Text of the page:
UEFA Champions League Final Preview: Manchester City vs. Chelsea | Eurasia Diary - ednews.net

19 October, Tuesday

UEFA Champions League Final Preview: Manchester City vs. Chelsea

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This year, the biggest game in club football is also one of the strangest. The UEFA Champions League, being held this year in Porto, Portugal sees Premier League champions Manchester City take on fourth place in the same league, Chelsea.
As always, there is no argument against the two teams that are matching up in the final. Both City and Chelsea have proven themselves to be the best in Europe and the winner will deserve the trophy, Ol' Big Ears.
The previous seven times a single-country Champions League final has occurred, the game produced had been fairly tepid and strongly 
in favor of the bigger, more successful side of the two.
Since the first time this happened, a 3-0 stomping of Valencia by Real Madrid in 2000, three have ended in penalties and the others were close until the dying moments: Bayern Munich defeated Borussia Dortmund 2-1 in 2012/23 final with Arjen Robben scoring the winner in the 89th minute and when Real Madrid beat Atletico 4-1 the following year, all four of their goals came after the standard 90 minutes.
However, unlike most of the previous years, where the final is contested between two teams from different leagues, City vs. Chelsea is a game that has already taken place three times this year – twice in the Premier League and once in the FA Cup semifinals.
On the surface, this means it isn't as thrilling as, say, last year's final between Bayern Munich and Paris Saint-Germain, a fixture that's only taken place 11 times since 1994. What's makes this different is the nature of the competition between the two managers Pep Guardiola and Thomas Tuchel.
Both are tactical masterminds on the hunt for the elusive Champions League trophy and so, when viewed in reverse, these previous fixtures end up looking more like a prologue to tonight's game than actual contests on which to base an expectant result.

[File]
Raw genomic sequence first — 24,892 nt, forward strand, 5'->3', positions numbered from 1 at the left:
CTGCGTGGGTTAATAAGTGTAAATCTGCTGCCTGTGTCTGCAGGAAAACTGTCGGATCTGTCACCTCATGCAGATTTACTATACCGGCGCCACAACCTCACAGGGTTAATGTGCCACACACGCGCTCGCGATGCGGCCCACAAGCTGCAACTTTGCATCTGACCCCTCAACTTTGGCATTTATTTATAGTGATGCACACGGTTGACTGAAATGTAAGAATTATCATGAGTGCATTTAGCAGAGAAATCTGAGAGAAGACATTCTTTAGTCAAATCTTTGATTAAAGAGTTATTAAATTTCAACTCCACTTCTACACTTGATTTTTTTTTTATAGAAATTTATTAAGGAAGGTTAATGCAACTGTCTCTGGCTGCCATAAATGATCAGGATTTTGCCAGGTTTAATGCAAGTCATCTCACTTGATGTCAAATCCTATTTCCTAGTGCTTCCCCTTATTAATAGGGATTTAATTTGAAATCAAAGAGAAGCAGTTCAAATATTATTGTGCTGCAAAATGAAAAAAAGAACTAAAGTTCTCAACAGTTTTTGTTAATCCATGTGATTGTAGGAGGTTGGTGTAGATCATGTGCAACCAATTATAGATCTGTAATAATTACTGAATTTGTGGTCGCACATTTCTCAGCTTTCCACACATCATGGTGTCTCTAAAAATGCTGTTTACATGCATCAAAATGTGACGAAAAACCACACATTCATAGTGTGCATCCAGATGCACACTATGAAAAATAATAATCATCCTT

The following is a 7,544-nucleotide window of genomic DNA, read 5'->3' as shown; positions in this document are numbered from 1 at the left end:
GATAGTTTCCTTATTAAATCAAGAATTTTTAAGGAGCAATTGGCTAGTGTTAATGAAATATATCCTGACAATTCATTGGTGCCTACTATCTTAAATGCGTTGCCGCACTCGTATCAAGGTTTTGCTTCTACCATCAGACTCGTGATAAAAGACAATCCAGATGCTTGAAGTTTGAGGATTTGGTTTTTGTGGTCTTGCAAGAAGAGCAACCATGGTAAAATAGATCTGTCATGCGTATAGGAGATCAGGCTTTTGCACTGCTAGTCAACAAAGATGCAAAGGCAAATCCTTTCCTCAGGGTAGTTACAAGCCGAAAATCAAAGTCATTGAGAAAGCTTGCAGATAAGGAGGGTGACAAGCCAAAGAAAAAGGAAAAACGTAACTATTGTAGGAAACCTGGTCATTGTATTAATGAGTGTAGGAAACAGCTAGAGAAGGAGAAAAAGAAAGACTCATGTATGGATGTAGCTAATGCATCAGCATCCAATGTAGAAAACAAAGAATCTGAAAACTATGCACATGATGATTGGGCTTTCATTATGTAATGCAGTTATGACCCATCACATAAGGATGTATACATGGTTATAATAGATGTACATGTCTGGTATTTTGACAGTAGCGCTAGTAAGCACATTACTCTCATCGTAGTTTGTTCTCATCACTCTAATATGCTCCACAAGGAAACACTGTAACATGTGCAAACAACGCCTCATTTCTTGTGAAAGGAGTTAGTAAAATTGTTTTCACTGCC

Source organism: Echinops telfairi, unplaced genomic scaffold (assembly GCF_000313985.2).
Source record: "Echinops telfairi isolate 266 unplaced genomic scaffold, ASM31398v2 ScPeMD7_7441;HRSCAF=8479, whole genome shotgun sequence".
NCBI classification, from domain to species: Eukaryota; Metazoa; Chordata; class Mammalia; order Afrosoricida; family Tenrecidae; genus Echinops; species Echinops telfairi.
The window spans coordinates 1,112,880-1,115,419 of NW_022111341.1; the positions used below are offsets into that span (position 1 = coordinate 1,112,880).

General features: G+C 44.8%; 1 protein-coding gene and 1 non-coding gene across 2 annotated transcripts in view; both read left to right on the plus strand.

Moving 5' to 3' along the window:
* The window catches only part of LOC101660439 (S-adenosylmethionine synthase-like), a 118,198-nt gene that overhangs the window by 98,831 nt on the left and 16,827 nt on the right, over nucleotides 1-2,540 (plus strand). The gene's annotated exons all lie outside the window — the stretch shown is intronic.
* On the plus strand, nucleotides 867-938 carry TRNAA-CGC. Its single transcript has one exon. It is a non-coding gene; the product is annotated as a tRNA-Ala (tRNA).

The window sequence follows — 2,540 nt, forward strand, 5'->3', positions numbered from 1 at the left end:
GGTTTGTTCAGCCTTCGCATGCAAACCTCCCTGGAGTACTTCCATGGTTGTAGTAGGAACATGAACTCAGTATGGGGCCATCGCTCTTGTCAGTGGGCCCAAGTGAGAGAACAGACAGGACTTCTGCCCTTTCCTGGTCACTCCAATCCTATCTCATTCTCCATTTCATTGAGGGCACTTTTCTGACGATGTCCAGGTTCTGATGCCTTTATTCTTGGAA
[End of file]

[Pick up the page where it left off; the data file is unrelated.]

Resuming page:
The game Chelsea won 2-1 against City on May 8 this year came the same week it was decided they would meet in the Porto final and it's one of the strangest games of football ever played in the Premier League: Pep set his team up in a 3-1-4-2 formation that he never used in any other game before or since with City and Tuchel made a point of resting key players like Kai Havertz and Tammy Abraham.
Had Marcos Alonso not won the game for Chelsea with a cheeky goal two minutes into added time, it would have ended as a draw and served a sparring session between two chessmasters. Instead, it kept Tuchel undefeated against Pep and set his record at two wins and two draws.
Seeing how Pep responds will be the defining factor of this final. He has a reputation of overthinking big games – it's why hasn't won the Champions League in a decade even though he's been at the helm of giants Barcelona, Bayern Munich and Manchester City, and how he lost in the FA Cup semis this year – and showed in the aforementioned Chelsea clash that he's capable of overthinking small games too.
Trying to predict what Pep or Tuchel will do is borderline impossible. What's most likely, judging by the narrow margins that Chelsea have won by in the past, is that Pep will begin set up in the usual 4-3-3 with his most attacking players such as Kevin de Bruyne and Phil Foden ready to attack hard and fast from the flanks, receiving quick and accurate service from either Rodri or Fernandinho acting as a midfield pivot.
Chelsea, on the other hand, don't need to tinker with their format too much. They have been 3-4-2-1 since Thomas Touched arrived in January and in that duration, not only have they lost just five times, only once was that by a margin wider than a single goal.
Expect a full-strength Chelsea with an attacking triangle or Timo Werner, Mason Mount and Christian Pulisic backed up by the usual midfield and defensive lines with impact players like Olivier Giroud and Reece James waiting on the bench.
While this doesn't promote for 90 minutes of thrills and spills, it does suggest a final balanced on a knife-edge that should be technical and tense from beginning to end.


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